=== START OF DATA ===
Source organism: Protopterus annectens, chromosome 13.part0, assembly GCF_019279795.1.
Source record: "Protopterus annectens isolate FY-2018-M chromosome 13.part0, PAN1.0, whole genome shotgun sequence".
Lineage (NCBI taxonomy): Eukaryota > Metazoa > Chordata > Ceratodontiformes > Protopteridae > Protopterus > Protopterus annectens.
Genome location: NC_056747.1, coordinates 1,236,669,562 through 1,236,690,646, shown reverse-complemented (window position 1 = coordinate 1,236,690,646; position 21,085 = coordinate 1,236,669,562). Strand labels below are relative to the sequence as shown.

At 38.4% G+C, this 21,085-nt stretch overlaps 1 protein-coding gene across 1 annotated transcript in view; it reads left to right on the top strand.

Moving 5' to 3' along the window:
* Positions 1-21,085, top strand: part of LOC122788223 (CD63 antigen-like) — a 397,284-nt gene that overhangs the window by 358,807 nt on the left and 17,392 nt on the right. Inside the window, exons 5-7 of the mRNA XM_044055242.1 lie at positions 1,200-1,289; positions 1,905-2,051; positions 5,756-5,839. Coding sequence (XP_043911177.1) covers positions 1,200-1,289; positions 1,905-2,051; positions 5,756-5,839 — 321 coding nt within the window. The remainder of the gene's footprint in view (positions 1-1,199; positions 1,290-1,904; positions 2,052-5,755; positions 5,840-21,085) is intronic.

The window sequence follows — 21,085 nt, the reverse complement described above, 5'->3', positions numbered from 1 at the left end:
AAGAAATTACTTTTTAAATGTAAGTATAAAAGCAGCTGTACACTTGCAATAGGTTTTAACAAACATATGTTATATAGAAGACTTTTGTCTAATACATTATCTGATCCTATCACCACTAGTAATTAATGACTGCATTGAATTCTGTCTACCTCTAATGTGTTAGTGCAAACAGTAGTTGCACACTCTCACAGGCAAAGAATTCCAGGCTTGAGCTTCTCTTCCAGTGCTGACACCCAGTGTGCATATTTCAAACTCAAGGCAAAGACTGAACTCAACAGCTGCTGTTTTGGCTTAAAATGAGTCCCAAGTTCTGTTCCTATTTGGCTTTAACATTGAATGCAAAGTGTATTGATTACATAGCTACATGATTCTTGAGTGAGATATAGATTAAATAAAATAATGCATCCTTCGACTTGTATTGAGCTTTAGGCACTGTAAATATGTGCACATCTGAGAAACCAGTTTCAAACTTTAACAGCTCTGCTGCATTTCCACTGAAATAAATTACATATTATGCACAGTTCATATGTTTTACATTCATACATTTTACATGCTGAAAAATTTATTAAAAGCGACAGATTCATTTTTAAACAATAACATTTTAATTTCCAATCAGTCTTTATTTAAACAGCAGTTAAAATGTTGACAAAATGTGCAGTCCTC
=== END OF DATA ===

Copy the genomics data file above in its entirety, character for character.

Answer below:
Source organism: Protopterus annectens, chromosome 13.part0, assembly GCF_019279795.1.
Source record: "Protopterus annectens isolate FY-2018-M chromosome 13.part0, PAN1.0, whole genome shotgun sequence".
Lineage (NCBI taxonomy): Eukaryota > Metazoa > Chordata > Ceratodontiformes > Protopteridae > Protopterus > Protopterus annectens.
Genome location: NC_056747.1, coordinates 1,236,669,562 through 1,236,690,646, shown reverse-complemented (window position 1 = coordinate 1,236,690,646; position 21,085 = coordinate 1,236,669,562). Strand labels below are relative to the sequence as shown.

At 38.4% G+C, this 21,085-nt stretch overlaps 1 protein-coding gene across 1 annotated transcript in view; it reads left to right on the top strand.

Moving 5' to 3' along the window:
* Positions 1-21,085, top strand: part of LOC122788223 (CD63 antigen-like) — a 397,284-nt gene that overhangs the window by 358,807 nt on the left and 17,392 nt on the right. Inside the window, exons 5-7 of the mRNA XM_044055242.1 lie at positions 1,200-1,289; positions 1,905-2,051; positions 5,756-5,839. Coding sequence (XP_043911177.1) covers positions 1,200-1,289; positions 1,905-2,051; positions 5,756-5,839 — 321 coding nt within the window. The remainder of the gene's footprint in view (positions 1-1,199; positions 1,290-1,904; positions 2,052-5,755; positions 5,840-21,085) is intronic.

The window sequence follows — 21,085 nt, the reverse complement described above, 5'->3', positions numbered from 1 at the left end:
AAGAAATTACTTTTTAAATGTAAGTATAAAAGCAGCTGTACACTTGCAATAGGTTTTAACAAACATATGTTATATAGAAGACTTTTGTCTAATACATTATCTGATCCTATCACCACTAGTAATTAATGACTGCATTGAATTCTGTCTACCTCTAATGTGTTAGTGCAAACAGTAGTTGCACACTCTCACAGGCAAAGAATTCCAGGCTTGAGCTTCTCTTCCAGTGCTGACACCCAGTGTGCATATTTCAAACTCAAGGCAAAGACTGAACTCAACAGCTGCTGTTTTGGCTTAAAATGAGTCCCAAGTTCTGTTCCTATTTGGCTTTAACATTGAATGCAAAGTGTATTGATTACATAGCTACATGATTCTTGAGTGAGATATAGATTAAATAAAATAATGCATCCTTCGACTTGTATTGAGCTTTAGGCACTGTAAATATGTGCACATCTGAGAAACCAGTTTCAAACTTTAACAGCTCTGCTGCATTTCCACTGAAATAAATTACATATTATGCACAGTTCATATGTTTTACATTCATACATTTTACATGCTGAAAAATTTATTAAAAGCGACAGATTCATTTTTAAACAATAACATTTTAATTTCCAATCAGTCTTTATTTAAACAGCAGTTAAAATGTTGACAAAATGTGCAGTCCTC